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Tucson research clinic recruiting participants for COVID-19 vaccine trial
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Tucson research clinic recruiting participants for COVID-19 vaccine trial

A Tucson research center is one of 87 clinics around the country to be selected to participate in Phase 3 of a COVID-19 vaccine trial.

Quality of Life Medical and Research Center, located on Tucson’s east side, will take part in the national study and recruit hundreds of community members to participate in the trial.

“I’m very honored that they selected us for this particular study. It’s probably the most important research study that I’ll be involved in in my career,” said Dr. John McGettigan, owner and founder of the research center.

Moderna, a national biotech company, is leading the study and announced the beginning of Phase 3 earlier this month. The company is looking to recruit up to 30,000 participants nationwide.

The initial phase of the vaccine trial, which is also backed by the National Institutes of Health, began in March, and interim results from Phase 1 were published in the New England Journal of Medicine on July 14.

According to the study results, the investigational vaccine, mRNA-1273, was generally well tolerated among participants and prompted neutralizing antibody activity in healthy adults. Researchers found that the vaccine was able to induce antibodies directed at a portion of the coronavirus’ “spike” protein, which the virus uses to bind to and enter human cells.

Initial findings are based on the trial’s first 45 participants, ages 18 to 55. Participants were separated into three groups and received two injections, 28 days apart, of various dosages. More than half of the participants reported fatigue, headache, chills, muscle aches or pain at the injection site, but no serious adverse effects were reported. Symptoms were more common following the second vaccination and in those who received the highest vaccine dose.

In Phase 3, trial participants will receive two doses of the vaccine, or a placebo, 29 days apart. Researchers will follow them for up to two years, conducting regular antibody checks and monitoring them for any adverse reactions to the vaccine.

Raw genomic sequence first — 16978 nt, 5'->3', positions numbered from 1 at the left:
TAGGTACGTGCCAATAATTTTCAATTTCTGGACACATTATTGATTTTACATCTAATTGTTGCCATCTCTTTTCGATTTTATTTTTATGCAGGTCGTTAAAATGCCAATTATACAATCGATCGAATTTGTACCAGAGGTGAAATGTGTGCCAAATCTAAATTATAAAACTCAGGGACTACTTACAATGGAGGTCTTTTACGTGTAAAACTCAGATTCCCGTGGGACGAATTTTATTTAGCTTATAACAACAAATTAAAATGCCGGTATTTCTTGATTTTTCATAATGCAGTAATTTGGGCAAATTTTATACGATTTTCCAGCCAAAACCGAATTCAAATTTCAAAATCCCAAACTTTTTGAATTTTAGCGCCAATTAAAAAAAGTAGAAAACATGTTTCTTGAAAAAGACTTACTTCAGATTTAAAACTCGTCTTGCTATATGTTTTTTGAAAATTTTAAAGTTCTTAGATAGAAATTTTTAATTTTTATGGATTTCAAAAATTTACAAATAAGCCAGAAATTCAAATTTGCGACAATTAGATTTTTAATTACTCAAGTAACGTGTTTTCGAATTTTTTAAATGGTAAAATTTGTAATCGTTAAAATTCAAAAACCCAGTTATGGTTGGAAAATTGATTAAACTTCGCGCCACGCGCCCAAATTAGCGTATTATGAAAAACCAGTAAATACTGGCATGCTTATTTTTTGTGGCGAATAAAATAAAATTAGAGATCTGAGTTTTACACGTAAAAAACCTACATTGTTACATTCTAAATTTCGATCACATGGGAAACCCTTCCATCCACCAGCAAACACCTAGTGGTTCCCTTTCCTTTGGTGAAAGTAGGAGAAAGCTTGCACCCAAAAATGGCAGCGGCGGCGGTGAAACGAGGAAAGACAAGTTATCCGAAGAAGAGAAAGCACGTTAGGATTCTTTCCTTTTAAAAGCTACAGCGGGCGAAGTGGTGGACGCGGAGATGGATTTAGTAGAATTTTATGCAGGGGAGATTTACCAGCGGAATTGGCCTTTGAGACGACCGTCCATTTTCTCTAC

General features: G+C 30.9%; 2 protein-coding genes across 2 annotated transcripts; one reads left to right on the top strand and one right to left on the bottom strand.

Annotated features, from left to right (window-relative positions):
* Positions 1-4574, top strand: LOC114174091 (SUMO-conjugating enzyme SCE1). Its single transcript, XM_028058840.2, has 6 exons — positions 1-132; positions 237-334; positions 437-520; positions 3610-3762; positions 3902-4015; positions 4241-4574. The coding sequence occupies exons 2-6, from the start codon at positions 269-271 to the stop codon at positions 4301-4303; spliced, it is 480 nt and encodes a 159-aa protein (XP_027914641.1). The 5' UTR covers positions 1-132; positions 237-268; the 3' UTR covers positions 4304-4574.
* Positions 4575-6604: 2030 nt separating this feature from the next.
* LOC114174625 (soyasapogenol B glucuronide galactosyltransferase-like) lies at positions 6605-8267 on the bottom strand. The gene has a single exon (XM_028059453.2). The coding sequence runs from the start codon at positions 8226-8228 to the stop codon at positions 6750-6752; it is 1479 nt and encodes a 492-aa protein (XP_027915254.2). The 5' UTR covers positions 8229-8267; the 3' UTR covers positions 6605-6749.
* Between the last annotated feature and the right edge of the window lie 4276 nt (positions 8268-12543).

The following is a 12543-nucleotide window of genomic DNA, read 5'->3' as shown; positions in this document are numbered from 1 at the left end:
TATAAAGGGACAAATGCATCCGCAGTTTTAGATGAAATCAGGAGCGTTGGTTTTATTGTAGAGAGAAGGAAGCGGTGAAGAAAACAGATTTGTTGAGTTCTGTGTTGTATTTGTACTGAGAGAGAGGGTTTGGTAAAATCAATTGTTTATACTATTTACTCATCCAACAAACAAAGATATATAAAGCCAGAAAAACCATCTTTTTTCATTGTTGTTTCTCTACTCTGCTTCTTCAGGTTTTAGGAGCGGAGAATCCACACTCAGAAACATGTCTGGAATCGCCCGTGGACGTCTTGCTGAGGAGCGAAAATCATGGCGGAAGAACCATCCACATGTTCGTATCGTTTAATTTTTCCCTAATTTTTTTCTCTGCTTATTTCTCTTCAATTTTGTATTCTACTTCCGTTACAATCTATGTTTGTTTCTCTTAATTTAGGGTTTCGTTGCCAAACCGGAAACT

With a fast-track designation from the U.S. Food and Drug Administration, McGettigan said he is not anticipating it will take that long for the vaccine to be deemed effective. His team has already received inquiries from a few hundred people in the Tucson area who want to participate in the trial, many of whom are already his patients.

“It’s just a huge honor to me that my patients have confidence in me to participate in this very important study. In research, we call those folks medical heroes — people who volunteer for research — because they’re sticking their neck out a little bit,” he said. “Phase 3 is the last phase theoretically. If all goes well, it will hopefully be something that’ll be available to all of us. And that’s the whole goal.”

McGettigan said the primary focus of the study at his site will be to recruit health-care workers and other people who are most at-risk throughout the pandemic.

“The other group that’s pretty important to get vaccinated is folks who work in assisted living facilities and nursing homes, but also people in all the essential businesses like our grocery store workers,” he said. “They’re facing the public every day, constantly, knowing they’re at risk, but they’re obviously trying to perform an important service for the rest of us.”

They are also hoping to recruit minority participants such as those from Hispanic and Native American communities, as well as seniors who have chronic conditions.

There is no set limit to how many participants a site should have, but McGettigan said he is hoping to get as many Tucsonans involved as he can. Anyone over the age of 18 can participate, but they will not accept any volunteers who have had a known and confirmed COVID-19 infection.

“We encourage people to reach out to us if they want to be a part of the solution of this major problem that we’re dealing with,” he said.

McGettigan and his team will begin their portion of the study later this week. Anyone who wishes to participate can email or call 441-5573.

“There are over 100 vaccines being worked on to help fight this pandemic,” McGettigan said. “It’s interesting to see the medical community and the pharmaceutical companies kind of come together on this because it’s such a huge problem throughout the world. Finding a solution sooner is better than later.”

Contact reporter Jasmine Demers at

On Twitter: @JasmineADemers

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